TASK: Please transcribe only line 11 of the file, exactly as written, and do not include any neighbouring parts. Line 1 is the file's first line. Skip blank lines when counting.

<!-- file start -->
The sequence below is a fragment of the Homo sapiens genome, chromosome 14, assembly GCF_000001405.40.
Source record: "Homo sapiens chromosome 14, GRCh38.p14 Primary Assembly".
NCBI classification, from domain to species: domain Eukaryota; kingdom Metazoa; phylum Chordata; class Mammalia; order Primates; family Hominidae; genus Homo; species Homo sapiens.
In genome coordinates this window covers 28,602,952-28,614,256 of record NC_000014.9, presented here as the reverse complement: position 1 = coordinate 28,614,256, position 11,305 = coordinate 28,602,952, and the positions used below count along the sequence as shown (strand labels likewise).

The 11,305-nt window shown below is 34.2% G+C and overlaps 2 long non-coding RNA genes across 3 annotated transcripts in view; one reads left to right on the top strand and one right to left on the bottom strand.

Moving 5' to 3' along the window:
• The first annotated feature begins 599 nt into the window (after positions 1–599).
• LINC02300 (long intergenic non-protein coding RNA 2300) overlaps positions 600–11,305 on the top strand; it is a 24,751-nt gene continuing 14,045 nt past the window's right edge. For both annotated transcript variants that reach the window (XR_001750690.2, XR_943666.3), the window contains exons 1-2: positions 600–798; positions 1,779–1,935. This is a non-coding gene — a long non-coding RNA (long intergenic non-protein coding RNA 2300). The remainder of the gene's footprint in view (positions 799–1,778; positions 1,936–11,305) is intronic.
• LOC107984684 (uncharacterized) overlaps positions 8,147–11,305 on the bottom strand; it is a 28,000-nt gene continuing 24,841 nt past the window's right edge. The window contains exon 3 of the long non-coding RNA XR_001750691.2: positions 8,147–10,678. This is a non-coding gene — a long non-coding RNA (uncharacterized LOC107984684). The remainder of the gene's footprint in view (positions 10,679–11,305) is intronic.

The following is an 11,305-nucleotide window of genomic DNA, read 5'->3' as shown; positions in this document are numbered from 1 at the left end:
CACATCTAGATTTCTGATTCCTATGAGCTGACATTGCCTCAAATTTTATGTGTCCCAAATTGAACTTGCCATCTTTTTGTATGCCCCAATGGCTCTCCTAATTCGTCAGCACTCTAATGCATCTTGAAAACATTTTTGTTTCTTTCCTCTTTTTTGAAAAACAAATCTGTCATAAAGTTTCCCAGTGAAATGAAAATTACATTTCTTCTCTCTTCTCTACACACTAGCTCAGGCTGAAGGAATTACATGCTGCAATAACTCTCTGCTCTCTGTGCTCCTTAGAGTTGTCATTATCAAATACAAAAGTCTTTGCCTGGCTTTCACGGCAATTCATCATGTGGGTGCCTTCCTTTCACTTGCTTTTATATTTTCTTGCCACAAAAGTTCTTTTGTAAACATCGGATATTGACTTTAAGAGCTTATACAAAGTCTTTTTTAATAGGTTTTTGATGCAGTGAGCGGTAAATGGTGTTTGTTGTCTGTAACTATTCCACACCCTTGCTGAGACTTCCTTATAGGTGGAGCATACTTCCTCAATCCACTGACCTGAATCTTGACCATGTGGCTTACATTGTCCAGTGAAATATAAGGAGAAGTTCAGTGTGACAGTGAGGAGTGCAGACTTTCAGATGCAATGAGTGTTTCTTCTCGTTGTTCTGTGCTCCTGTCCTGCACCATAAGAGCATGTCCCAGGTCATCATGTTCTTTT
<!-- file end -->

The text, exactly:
CACATCTAGATTTCTGATTCCTATGAGCTGACATTGCCTCAAATTTTATGTGTCCCAAATTGAACTTGCCATCTTTTTGTATGCCCCAATGGCTCTCCTAATTCGTCAGCACTCTAATGCATCTTGAAAACATTTTTGTTTCTTTCCTCTTTTTTGAAAAACAAATCTGTCATAAAGTTTCCCAGTGAAATGAAAATTACATTTCTTCTCTCTTCTCTACACACTAGCTCAGGCTGAAGGAATTACATGCTGCAATAACTCTCTGCTCTCTGTGCTCCTTAGAGTTGTCATTATCAAATACAAAAGTCTTTGCCTGGCTTTCACGGCAATTCATCATGTGGGTGCCTTCCTTTCACTTGCTTTTATATTTTCTTGCCACAAAAGTTCTTTTGTAAACATCGGATATTGACTTTAAGAGCTTATACAAAGTCTTTTTTAATAGGTTTTTGATGCAGTGAGCGGTAAATGGTGTTTGTTGTCTGTAACTATTCCACACCCTTGCTGAGACTTCCTTATAGGTGGAGCATACTTCCTCAATCCACTGACCTGAATCTTGACCATGTGGCTTACATTGTCCAGTGAAATATAAGGAGAAGTTCAGTGTGACAGTGAGGAGTGCAGACTTTCAGATGCAATGAGTGTTTCTTCTCGTTGTTCTGTGCTCCTGTCCTGCACCATAAGAGCATGTCCCAGGTCATCATGTTCTTTT